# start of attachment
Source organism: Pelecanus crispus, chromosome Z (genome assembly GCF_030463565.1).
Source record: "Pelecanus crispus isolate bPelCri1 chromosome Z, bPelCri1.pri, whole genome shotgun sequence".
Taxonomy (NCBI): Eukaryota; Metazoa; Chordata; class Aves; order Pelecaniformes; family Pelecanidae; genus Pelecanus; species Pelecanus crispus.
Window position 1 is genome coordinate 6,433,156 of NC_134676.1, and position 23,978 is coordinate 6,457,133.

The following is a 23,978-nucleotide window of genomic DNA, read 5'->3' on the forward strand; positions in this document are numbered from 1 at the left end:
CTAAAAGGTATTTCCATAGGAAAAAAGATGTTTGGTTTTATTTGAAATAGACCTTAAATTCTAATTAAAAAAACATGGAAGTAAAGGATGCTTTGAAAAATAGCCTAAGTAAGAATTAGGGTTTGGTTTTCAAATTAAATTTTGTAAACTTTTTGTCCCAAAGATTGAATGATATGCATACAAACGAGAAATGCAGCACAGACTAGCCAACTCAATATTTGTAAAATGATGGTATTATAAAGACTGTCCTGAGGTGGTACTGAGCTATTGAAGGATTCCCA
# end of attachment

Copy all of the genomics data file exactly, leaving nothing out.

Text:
Source organism: Pelecanus crispus, chromosome Z (genome assembly GCF_030463565.1).
Source record: "Pelecanus crispus isolate bPelCri1 chromosome Z, bPelCri1.pri, whole genome shotgun sequence".
Taxonomy (NCBI): Eukaryota; Metazoa; Chordata; class Aves; order Pelecaniformes; family Pelecanidae; genus Pelecanus; species Pelecanus crispus.
Window position 1 is genome coordinate 6,433,156 of NC_134676.1, and position 23,978 is coordinate 6,457,133.

The following is a 23,978-nucleotide window of genomic DNA, read 5'->3' on the forward strand; positions in this document are numbered from 1 at the left end:
CTAAAAGGTATTTCCATAGGAAAAAAGATGTTTGGTTTTATTTGAAATAGACCTTAAATTCTAATTAAAAAAACATGGAAGTAAAGGATGCTTTGAAAAATAGCCTAAGTAAGAATTAGGGTTTGGTTTTCAAATTAAATTTTGTAAACTTTTTGTCCCAAAGATTGAATGATATGCATACAAACGAGAAATGCAGCACAGACTAGCCAACTCAATATTTGTAAAATGATGGTATTATAAAGACTGTCCTGAGGTGGTACTGAGCTATTGAAGGATTCCCA